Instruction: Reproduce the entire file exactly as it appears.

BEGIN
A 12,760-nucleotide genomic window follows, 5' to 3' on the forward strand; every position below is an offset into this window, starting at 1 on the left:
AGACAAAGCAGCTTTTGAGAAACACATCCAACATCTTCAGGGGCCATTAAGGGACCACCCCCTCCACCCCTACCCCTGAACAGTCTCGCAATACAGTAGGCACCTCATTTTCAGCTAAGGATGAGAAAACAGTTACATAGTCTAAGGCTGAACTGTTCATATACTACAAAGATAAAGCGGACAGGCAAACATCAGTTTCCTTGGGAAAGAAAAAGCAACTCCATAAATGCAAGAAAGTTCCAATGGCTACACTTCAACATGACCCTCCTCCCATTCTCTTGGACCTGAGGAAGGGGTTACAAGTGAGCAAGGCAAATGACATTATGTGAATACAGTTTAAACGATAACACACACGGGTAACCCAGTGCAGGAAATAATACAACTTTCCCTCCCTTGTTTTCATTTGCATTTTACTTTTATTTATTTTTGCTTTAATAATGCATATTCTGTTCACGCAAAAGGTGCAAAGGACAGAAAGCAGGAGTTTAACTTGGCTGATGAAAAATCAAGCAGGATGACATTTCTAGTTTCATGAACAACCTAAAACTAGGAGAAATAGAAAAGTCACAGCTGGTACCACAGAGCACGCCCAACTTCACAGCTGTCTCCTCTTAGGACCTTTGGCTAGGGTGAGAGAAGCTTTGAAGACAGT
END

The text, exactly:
A 12,760-nucleotide genomic window follows, 5' to 3' on the forward strand; every position below is an offset into this window, starting at 1 on the left:
AGACAAAGCAGCTTTTGAGAAACACATCCAACATCTTCAGGGGCCATTAAGGGACCACCCCCTCCACCCCTACCCCTGAACAGTCTCGCAATACAGTAGGCACCTCATTTTCAGCTAAGGATGAGAAAACAGTTACATAGTCTAAGGCTGAACTGTTCATATACTACAAAGATAAAGCGGACAGGCAAACATCAGTTTCCTTGGGAAAGAAAAAGCAACTCCATAAATGCAAGAAAGTTCCAATGGCTACACTTCAACATGACCCTCCTCCCATTCTCTTGGACCTGAGGAAGGGGTTACAAGTGAGCAAGGCAAATGACATTATGTGAATACAGTTTAAACGATAACACACACGGGTAACCCAGTGCAGGAAATAATACAACTTTCCCTCCCTTGTTTTCATTTGCATTTTACTTTTATTTATTTTTGCTTTAATAATGCATATTCTGTTCACGCAAAAGGTGCAAAGGACAGAAAGCAGGAGTTTAACTTGGCTGATGAAAAATCAAGCAGGATGACATTTCTAGTTTCATGAACAACCTAAAACTAGGAGAAATAGAAAAGTCACAGCTGGTACCACAGAGCACGCCCAACTTCACAGCTGTCTCCTCTTAGGACCTTTGGCTAGGGTGAGAGAAGCTTTGAAGACAGT